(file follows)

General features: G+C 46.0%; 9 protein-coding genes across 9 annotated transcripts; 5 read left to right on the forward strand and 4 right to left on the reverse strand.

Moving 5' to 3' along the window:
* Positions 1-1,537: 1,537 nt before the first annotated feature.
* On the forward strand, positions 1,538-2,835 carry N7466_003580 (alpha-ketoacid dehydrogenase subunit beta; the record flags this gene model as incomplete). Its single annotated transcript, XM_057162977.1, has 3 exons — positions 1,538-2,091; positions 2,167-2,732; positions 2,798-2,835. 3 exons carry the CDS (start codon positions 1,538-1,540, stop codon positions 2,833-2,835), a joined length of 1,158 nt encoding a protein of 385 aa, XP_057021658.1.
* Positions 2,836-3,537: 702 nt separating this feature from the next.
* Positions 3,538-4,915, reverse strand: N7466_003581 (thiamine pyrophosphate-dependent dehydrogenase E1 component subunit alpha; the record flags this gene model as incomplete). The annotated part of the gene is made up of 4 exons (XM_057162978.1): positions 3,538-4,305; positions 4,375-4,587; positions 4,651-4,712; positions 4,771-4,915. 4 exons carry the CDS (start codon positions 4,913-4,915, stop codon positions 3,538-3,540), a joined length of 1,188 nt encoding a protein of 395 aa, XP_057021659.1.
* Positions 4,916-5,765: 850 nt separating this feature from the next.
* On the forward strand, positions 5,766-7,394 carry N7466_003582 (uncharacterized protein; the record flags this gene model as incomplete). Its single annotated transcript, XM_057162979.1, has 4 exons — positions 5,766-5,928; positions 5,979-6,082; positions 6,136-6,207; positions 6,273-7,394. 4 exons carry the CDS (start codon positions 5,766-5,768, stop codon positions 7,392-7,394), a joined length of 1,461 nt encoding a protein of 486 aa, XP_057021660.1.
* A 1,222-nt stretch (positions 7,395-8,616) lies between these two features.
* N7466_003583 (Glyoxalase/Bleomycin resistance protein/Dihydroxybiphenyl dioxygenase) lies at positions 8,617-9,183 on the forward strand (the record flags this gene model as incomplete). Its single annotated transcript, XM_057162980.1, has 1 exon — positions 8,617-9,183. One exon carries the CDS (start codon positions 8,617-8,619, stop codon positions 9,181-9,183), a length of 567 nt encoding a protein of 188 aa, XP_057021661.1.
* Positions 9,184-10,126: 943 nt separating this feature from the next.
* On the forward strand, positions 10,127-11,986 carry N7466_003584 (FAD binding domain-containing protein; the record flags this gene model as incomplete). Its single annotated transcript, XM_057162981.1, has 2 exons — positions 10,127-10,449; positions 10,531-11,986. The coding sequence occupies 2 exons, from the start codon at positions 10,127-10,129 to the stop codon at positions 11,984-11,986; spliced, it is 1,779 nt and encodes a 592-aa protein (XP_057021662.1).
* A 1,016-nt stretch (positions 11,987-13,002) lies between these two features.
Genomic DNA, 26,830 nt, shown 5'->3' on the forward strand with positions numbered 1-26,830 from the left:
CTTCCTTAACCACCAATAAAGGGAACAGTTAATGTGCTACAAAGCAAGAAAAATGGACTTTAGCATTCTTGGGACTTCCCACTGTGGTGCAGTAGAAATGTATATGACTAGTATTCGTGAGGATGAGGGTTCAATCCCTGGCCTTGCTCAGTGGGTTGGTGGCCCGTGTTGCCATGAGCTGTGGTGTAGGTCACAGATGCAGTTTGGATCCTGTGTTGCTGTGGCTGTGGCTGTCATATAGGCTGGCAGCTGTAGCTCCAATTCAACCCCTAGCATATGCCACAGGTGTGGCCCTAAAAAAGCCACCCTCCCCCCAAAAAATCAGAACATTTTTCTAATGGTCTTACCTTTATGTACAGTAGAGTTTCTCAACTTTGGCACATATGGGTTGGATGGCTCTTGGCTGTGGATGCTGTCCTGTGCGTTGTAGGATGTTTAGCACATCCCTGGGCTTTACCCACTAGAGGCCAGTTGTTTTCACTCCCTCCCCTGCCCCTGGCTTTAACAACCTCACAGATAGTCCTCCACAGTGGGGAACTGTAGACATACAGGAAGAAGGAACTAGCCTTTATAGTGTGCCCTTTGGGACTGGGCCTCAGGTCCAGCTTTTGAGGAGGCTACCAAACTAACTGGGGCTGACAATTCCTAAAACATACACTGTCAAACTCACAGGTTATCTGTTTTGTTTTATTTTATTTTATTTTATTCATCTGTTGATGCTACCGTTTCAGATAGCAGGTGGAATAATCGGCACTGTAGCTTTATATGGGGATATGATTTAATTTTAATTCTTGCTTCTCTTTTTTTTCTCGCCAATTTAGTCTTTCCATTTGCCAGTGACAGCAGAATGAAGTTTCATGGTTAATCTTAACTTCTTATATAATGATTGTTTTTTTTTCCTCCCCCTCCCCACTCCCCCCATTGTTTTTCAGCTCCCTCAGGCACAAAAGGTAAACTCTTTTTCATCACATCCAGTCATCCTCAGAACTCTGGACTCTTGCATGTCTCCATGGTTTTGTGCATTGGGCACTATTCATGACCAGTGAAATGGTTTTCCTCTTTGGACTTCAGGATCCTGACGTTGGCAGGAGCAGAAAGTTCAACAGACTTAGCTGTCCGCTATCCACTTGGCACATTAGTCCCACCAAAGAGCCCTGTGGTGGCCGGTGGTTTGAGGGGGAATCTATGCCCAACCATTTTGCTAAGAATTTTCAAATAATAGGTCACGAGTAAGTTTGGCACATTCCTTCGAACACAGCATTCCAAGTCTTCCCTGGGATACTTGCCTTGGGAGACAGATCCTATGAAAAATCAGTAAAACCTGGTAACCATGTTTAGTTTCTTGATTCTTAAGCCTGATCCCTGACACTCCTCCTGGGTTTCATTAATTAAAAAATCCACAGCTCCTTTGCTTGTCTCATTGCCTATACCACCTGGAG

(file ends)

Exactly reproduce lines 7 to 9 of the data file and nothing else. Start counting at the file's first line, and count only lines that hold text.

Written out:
* Positions 4,916-5,765: 850 nt separating this feature from the next.
* On the forward strand, positions 5,766-7,394 carry N7466_003582 (uncharacterized protein; the record flags this gene model as incomplete). Its single annotated transcript, XM_057162979.1, has 4 exons — positions 5,766-5,928; positions 5,979-6,082; positions 6,136-6,207; positions 6,273-7,394. 4 exons carry the CDS (start codon positions 5,766-5,768, stop codon positions 7,392-7,394), a joined length of 1,461 nt encoding a protein of 486 aa, XP_057021660.1.
* A 1,222-nt stretch (positions 7,395-8,616) lies between these two features.